That pattern is a dynamic pattern. If
you think of it as a continuum of embrace,
rejection and the middle, remember that
every dynamic thing can swing back and
forth. That’s what makes it an exciting
thing to look at, instead of this static
thing, that is, “We were once religious and
now we’re not.”
Polarization reminds us that we are
incredibly varied to our posture toward
religion. If people are really embracing
religion in Canada, politicians and so on
have to allow for that. It means there is
still lots of life, but everyone has to make
room for everyone.
F T: Your research also highlights how immigration is boosting the numbers of religious people
in Canada. Can you explain?
RB: One of the big new important variables
is the reality of immigration. What immigration is doing to religion patterns in
Canada is a story that is centrally important.
The proverbial bottom line is that increasing numbers of people coming to
Canada, especially from Asian countries,
are typically more religious than people
here, whether we are talking Pentecostals,
Catholics or Muslims. They are injecting
all kinds of new life into the Church.
Catholics, for example, don’t have a thing
to worry about in terms of their future.
Faith Today: The results of the survey became a
Maclean’s magazine cover story earlier this year.
Here is what they said: “Religion in Canada isn’t
declining nearly as fast as we think. A remarkable
new survey finds out what Canadians really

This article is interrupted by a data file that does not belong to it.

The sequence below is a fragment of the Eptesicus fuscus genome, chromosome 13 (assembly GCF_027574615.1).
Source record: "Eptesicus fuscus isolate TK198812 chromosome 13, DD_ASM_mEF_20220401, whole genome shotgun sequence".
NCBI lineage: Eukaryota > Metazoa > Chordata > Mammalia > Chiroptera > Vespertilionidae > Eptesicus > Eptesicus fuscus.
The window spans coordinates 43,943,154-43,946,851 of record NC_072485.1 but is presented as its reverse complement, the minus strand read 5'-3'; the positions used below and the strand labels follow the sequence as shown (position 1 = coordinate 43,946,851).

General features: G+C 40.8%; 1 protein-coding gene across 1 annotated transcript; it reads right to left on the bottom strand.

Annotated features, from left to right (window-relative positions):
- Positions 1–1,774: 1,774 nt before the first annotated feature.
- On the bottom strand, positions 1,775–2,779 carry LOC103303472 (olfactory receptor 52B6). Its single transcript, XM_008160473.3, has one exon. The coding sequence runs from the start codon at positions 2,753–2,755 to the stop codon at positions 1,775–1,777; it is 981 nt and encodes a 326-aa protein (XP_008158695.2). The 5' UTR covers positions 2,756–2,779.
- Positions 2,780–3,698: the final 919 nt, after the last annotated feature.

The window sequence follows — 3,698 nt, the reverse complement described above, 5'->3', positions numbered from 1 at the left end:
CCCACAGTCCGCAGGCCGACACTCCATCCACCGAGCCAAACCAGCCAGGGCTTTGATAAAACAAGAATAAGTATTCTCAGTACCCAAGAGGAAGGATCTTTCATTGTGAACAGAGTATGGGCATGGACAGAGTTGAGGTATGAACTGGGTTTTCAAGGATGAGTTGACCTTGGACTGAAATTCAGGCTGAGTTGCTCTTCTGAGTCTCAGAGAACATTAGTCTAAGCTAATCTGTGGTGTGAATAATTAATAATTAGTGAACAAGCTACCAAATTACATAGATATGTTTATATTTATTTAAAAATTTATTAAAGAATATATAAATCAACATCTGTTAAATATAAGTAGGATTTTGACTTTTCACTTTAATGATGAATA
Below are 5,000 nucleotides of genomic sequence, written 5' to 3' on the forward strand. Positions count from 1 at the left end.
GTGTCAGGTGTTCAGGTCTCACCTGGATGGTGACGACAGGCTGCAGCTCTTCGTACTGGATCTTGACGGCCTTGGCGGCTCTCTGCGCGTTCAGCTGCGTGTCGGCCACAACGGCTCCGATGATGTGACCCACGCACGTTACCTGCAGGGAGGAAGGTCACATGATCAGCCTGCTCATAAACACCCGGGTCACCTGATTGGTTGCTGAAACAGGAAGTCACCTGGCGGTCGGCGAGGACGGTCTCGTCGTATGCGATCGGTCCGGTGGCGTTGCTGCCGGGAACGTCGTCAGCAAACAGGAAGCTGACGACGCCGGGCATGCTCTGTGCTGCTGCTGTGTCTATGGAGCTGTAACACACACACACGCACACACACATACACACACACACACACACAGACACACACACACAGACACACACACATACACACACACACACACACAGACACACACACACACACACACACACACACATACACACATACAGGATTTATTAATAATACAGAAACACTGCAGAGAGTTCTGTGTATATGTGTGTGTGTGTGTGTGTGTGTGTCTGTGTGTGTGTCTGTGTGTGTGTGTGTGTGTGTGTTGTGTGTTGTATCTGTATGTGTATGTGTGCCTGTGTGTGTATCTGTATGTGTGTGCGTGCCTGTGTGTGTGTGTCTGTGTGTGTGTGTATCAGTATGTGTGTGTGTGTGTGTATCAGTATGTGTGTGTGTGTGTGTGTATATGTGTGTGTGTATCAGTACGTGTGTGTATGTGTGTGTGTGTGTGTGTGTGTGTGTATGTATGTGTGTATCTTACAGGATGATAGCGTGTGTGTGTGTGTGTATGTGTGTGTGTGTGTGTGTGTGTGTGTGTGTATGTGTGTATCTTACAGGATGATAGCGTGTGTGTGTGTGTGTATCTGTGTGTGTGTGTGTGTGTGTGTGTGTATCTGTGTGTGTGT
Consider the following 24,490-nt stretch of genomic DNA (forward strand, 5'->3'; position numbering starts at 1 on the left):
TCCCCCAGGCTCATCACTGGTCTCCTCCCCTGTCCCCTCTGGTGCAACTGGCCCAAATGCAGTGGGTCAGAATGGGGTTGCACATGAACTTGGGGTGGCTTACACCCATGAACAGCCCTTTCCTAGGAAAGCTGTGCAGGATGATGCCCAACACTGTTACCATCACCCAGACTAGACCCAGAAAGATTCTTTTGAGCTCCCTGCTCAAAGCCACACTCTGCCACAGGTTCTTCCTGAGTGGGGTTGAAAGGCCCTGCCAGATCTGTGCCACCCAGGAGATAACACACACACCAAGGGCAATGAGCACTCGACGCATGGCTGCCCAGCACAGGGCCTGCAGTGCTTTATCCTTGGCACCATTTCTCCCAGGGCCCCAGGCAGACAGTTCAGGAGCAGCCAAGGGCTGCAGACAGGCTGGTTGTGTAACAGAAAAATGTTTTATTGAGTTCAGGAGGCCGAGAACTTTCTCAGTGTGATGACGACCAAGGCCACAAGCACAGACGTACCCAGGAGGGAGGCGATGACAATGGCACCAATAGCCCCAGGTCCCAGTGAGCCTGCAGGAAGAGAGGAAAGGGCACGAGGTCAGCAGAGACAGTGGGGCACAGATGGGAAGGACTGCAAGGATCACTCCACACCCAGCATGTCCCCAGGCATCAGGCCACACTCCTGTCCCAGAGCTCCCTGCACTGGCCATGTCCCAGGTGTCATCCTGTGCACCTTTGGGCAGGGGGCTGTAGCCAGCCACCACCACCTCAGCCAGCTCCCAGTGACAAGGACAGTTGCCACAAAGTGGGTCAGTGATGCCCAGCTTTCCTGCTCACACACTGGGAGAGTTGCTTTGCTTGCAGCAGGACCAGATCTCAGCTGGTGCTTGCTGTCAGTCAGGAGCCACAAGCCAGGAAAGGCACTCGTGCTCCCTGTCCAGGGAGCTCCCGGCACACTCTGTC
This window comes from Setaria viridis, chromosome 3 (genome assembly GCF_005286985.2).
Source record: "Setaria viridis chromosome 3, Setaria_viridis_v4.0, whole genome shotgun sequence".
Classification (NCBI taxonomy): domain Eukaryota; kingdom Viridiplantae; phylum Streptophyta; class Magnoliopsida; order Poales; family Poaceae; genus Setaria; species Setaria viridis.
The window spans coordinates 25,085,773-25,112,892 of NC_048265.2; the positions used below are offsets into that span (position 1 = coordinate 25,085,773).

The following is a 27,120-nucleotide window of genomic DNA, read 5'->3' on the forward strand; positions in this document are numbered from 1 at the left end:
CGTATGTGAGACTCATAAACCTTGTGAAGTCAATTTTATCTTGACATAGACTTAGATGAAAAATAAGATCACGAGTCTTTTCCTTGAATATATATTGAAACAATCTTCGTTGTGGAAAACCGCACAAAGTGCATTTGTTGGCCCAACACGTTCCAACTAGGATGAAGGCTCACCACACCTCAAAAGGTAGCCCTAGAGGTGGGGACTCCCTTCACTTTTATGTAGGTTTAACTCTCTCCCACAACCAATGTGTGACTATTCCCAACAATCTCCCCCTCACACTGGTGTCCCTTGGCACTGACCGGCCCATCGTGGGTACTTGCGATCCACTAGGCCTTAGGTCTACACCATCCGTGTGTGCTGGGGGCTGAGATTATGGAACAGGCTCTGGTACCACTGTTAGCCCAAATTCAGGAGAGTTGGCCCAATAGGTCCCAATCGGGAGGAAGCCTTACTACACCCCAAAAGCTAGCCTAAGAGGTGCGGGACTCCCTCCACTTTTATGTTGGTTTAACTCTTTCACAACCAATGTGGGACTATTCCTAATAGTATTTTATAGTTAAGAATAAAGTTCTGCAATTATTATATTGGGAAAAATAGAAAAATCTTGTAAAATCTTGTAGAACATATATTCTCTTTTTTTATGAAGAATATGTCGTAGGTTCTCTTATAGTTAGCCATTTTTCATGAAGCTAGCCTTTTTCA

believe.” How is it remarkable?
Reg Bibby: It is remarkable in the sense that
we are documenting the reality of polarization in Canada over the topic of secularization. That is the broader story that
Maclean’s started to pick up on. Everyone
has been talking about secularization in
Canada; that idea is taken for granted by
everyone, including church leaders.
But the data we are gathering is documenting a very different story. Rather
than having a Canada that is secular and
becoming more so – where things are bad
and getting worse – what we have is a very
vibrant core of people who continue to
value faith. We have another core who are
explicitly rejecting religion, and we have
a third sector, probably the biggest one,
who are in-between, neither rejecting nor
FT: Is polarization better news than secularization?
RB: The secularization model has become
so pervasive. I was teaching it for three
decades in my classes. Everyone would
scratch their heads about why the U.S.
didn’t fit that model. Church and denomin-
ational leaders buy into it. To even challenge
the secularization stuff is difficult because
it’s so pervasive, and taken for granted.
I’ve been questioning it, and discovering
that some of my heroes from seminary days
like Peter Berger and Harvey Cox have said
they were wrong. Religion is very vibrant
in so many parts of the world.
In terms of the work in Canada, when
we look at people, what has always been
difficult to make sense of is there’s been a
consistent core of people who continue to
If you say maybe the norm for Protestants is not to attend every week, but twice
a month, instead of those charts plummeting downward, you find that things
have been relatively stable since the ’70s.
And now, largely because of immigration, there is a levelling off, and for
Evangelicals a slight rising of the numbers.
This pattern of some embracing, some
rejecting and the group in the middle, this
is not unique to Canada.
Thanks to Pew and Gallup we have all
this global data, that if you look at a place
like Nigeria or Ghana, you find that there
are people who are not embracing faith,
some who reject it, some who are in the
THE FT INTERVIEW